Judgment is pending in a legal battle over a pair of candelabras which are said to form part of the artistic heritage of France. Mrs Justice Arden is currently pondering the ownership of the pieces.
Nicole de Preval, an 80-year-old aristocrat, claims that in 1986 the gilt bronze candelabras were stolen from her country chateau.
Her counsel, Michael Gattleson, told Mrs Justice Arden that the candelabras were the work of French sculptor Antoine-Louis Barye and were made in around 1846 for Mme de Preval's great-grandfather, industrialist Emile Martin, and bear his initials EM. Gattleson argued that, although Barye was a great artist, his grasp of business was bad and he had been assisted by Martin who had entered into partnership with him.
The candelabras finally surfaced in a Sotheby's sale catalogue years after the theft, and Preval is suing the Brighton antique dealer, Adrian Alan, who put them up for sale, for their return. She estimates their value today at around £60,000.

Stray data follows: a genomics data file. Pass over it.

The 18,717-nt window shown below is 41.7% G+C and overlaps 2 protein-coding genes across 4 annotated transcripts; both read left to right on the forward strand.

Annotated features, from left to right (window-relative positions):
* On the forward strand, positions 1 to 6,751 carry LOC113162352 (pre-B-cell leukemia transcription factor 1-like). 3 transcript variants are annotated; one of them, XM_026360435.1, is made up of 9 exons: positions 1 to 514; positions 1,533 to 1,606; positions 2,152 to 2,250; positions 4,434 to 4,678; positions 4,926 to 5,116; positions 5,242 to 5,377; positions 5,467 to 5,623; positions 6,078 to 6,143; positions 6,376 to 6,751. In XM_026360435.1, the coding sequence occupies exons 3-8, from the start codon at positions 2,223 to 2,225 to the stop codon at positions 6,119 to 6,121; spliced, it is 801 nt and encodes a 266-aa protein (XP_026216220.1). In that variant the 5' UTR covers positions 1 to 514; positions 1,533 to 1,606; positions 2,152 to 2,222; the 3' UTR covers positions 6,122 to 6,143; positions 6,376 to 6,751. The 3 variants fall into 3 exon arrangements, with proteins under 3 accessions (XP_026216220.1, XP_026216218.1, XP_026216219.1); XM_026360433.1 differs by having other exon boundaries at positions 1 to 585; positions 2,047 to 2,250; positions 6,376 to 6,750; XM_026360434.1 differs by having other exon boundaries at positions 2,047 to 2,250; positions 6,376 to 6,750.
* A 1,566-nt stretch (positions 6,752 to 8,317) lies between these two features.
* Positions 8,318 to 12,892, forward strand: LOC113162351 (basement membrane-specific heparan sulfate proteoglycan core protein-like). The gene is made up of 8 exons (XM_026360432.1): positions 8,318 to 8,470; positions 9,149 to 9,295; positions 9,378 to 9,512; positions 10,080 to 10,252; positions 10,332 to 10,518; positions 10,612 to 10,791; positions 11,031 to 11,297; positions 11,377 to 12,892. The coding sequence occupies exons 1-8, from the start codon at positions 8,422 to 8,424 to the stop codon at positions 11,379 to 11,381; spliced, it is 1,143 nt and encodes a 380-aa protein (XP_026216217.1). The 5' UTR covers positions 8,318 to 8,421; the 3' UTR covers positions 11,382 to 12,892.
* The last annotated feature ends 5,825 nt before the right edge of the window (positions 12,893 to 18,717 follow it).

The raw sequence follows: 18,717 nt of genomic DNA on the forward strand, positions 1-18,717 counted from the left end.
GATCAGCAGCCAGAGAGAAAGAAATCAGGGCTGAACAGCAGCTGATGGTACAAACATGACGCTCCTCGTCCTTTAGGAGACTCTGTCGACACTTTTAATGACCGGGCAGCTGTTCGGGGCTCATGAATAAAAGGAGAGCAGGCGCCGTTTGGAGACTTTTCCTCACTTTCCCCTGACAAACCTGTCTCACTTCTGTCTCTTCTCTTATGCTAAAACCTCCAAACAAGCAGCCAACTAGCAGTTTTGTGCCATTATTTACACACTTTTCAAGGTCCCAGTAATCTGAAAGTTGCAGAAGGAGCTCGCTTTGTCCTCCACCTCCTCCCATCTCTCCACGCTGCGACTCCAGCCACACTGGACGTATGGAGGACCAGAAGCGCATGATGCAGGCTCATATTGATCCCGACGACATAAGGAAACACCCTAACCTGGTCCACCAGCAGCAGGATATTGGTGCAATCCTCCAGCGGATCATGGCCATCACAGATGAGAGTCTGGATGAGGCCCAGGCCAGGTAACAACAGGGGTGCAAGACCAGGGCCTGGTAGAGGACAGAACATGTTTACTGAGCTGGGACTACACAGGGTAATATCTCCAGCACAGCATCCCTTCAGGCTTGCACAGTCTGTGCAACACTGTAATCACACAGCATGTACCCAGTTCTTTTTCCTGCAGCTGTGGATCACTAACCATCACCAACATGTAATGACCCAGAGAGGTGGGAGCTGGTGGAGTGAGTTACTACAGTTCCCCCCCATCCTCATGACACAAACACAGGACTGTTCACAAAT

Barye, who, among other things, was famous for his animal works, was regarded as a revolutionary sculptor and had been commissioned by various members of the French royal family, including one of the kings of France. Until the time the candelabras were stolen from Mme de Preval's country chateau their provenance is said to have been "rock-solid".
However, antique dealer Alan claims he purchased the candelabras legitimately in New York in 1984 – two years before they are said to have been stolen. He says he paid £5,000 to £6,000 for them. The solicitors acting for Mme de Preval are Malkins. Alan is represented by Christopher Coney instructed by Fuglers.